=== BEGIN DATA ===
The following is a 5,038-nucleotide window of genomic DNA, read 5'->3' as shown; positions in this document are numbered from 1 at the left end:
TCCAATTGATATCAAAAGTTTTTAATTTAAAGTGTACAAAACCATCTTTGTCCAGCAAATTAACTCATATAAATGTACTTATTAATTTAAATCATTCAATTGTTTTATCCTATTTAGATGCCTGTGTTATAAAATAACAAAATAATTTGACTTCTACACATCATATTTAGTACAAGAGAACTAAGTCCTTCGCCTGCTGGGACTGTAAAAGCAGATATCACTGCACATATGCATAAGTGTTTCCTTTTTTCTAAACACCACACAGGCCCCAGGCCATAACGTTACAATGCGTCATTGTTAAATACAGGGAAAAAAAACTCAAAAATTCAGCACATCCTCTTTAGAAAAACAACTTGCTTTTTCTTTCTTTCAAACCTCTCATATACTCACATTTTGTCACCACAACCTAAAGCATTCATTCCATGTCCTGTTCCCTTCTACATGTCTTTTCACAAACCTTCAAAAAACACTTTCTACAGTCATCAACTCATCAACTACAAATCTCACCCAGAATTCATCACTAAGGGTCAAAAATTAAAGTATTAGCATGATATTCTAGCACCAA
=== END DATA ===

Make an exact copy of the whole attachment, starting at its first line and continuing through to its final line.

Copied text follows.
The following is a 5,038-nucleotide window of genomic DNA, read 5'->3' as shown; positions in this document are numbered from 1 at the left end:
TCCAATTGATATCAAAAGTTTTTAATTTAAAGTGTACAAAACCATCTTTGTCCAGCAAATTAACTCATATAAATGTACTTATTAATTTAAATCATTCAATTGTTTTATCCTATTTAGATGCCTGTGTTATAAAATAACAAAATAATTTGACTTCTACACATCATATTTAGTACAAGAGAACTAAGTCCTTCGCCTGCTGGGACTGTAAAAGCAGATATCACTGCACATATGCATAAGTGTTTCCTTTTTTCTAAACACCACACAGGCCCCAGGCCATAACGTTACAATGCGTCATTGTTAAATACAGGGAAAAAAAACTCAAAAATTCAGCACATCCTCTTTAGAAAAACAACTTGCTTTTTCTTTCTTTCAAACCTCTCATATACTCACATTTTGTCACCACAACCTAAAGCATTCATTCCATGTCCTGTTCCCTTCTACATGTCTTTTCACAAACCTTCAAAAAACACTTTCTACAGTCATCAACTCATCAACTACAAATCTCACCCAGAATTCATCACTAAGGGTCAAAAATTAAAGTATTAGCATGATATTCTAGCACCAA